Noble said that the composition of education for the ancients consisted of the 7 liberal arts, subdivided into the trivium and quadrivium.  The trivium consists of the three components of language: grammar, logic, and rhetoric, while the quadrivium encompasses arithmetic, astronomy, geometry, and music.  Music originally had an integral role in education, as the ancients considered it to be closely correlated to philosophy.

Noble called Notre Dame’s current core curriculum a “good faith effort to preserve this integration of science with the humanities.”

Yet Noble claimed that the Enlightenment era introduced more practical and mechanical foci into education, whereas for the ancients, the point of education was to form communities of virtuous citizens.  He mentioned that in the “utterly secularized world in which we live, relativism has made moral education difficult,” as it would be difficult to agree on the definition of a virtuous person.

When responding to questions, all three professors affirmed the distinction between education and training.  They asserted that education today, especially higher education, has a clear inclination toward training in specific skills that are oriented toward specific trades.  The specification of education has contributed to an inability to educate the whole person.

Nicgorski concluded that “education in its completeness requires friendship and agreement.”  He noted that the bigger picture can appear overwhelming, but said that change is possible through small groups of people committed to education in its truest form.

Several students recently began such an effort following William Deresiewicz’s lecture “Excellent Sheep: The Miseducation of the American Elite and the Way to a Meaningful Life.”

Elaine Schmidt, the group’s founder, told the Rover that, “After attending Deresiewicz’s talk, a group of students from various disciplines gathered together to discuss what we want from our education and how we can achieve that ideal.  During our discussion, we agreed that despite Notre Dame’s academic reputation, many students find their lives lacking stimulating conversations that extend beyond the classroom.  Before arriving on campus, many of us imagined that the sharing of experiences, challenging of beliefs, and engagement in discussion would be commonplace at Notre Dame.  We believed that at Notre Dame, interesting conversations would occur at any moment, whether during a dining hall dinner or a break in a spike-ball game.  But upon arrival, we found the campus climate to be quite different.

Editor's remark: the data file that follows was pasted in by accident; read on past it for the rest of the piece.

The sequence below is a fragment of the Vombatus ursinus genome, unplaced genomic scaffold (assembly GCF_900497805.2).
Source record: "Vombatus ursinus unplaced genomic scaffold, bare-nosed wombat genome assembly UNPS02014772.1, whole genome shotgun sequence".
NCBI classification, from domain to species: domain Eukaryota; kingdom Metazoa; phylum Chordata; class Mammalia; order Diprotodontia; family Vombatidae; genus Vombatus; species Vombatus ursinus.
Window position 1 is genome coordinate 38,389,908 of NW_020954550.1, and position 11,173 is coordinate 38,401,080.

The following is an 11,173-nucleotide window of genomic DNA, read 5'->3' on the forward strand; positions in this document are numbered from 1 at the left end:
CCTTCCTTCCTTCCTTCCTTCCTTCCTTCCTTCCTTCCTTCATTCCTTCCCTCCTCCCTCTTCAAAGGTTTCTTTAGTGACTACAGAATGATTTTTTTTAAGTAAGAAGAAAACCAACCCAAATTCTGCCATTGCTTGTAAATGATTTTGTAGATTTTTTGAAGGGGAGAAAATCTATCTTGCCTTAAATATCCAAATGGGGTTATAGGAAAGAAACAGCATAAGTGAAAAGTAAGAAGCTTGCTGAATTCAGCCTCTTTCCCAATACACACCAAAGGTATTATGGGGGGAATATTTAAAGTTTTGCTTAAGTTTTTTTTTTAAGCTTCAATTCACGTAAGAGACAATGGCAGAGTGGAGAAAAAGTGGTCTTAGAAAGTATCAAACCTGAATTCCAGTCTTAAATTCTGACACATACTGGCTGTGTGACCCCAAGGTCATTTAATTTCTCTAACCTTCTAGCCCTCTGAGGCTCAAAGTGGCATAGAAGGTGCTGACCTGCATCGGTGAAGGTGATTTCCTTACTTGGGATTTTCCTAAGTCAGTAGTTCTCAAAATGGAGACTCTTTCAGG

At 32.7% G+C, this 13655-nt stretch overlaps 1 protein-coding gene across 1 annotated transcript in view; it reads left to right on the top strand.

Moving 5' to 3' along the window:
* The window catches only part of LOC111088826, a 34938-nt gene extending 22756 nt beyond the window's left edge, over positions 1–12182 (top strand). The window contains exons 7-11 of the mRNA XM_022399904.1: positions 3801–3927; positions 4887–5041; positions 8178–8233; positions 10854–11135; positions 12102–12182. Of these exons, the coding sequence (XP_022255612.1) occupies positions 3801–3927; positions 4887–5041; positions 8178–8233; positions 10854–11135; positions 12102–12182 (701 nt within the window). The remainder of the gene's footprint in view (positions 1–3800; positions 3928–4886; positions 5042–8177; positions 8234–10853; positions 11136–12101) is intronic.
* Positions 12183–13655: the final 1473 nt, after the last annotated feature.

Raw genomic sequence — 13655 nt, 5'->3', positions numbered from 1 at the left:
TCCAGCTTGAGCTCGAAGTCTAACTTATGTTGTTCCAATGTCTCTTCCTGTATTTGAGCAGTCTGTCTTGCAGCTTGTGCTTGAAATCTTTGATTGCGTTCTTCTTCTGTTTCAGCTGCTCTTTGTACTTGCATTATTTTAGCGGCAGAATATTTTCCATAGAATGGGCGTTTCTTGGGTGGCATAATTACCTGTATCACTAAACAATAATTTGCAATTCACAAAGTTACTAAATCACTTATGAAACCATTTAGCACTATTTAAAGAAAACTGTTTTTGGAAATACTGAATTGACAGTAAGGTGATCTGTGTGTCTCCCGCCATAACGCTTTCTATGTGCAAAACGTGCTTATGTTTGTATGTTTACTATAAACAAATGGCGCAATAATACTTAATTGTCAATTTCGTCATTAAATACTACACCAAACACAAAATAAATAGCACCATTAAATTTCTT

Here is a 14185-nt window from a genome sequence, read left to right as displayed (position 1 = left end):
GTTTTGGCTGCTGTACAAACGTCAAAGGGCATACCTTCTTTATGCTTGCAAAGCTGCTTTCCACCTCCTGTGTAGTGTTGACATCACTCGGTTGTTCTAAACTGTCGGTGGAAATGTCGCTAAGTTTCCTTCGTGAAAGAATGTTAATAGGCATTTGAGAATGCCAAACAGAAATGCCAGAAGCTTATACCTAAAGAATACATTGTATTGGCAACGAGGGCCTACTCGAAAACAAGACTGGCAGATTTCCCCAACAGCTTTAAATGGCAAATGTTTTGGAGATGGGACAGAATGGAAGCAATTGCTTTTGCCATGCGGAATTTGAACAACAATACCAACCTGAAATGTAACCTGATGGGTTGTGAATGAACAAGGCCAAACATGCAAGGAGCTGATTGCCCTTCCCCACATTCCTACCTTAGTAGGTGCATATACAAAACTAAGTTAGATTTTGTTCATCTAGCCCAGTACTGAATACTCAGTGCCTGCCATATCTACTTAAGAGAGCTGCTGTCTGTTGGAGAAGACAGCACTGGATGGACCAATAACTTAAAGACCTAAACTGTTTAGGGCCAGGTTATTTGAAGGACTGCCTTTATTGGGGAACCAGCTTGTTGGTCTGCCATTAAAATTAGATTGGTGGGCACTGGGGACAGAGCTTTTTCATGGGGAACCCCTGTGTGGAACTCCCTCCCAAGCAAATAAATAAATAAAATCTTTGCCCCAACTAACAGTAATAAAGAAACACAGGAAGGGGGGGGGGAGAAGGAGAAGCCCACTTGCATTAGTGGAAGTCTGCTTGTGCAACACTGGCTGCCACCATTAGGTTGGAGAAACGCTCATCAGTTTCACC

“So many Notre Dame students are hungry for a meaningful education, one where they feel comfortable ‘being in progress,’ where they can question, contemplate, and discuss issues of moral, intellectual, and personal relevance that are ‘central to our development.’  The question is: How do we achieve this?  Just as Professor Nicgorski said, I believe that ‘change is possible through small groups of people committed to education in its truest form.’  Our group is just that. We plan to meet every Friday to discuss a specific weekly topic, and by engaging in academic, moral, and ethical discussions, we hope to foster a culture of conversation on campus that extends beyond our group and into the entire Notre Dame community,” Schmidt concluded.

If you are interested in joining this discussion group please email Elaine Schmidt at eschmid5@nd.edu.

Kate Hardiman is a PLS major and PPE minor living in Breen-Phillips Hall.  Contact her at khardima@nd.edu if you want to talk education policy.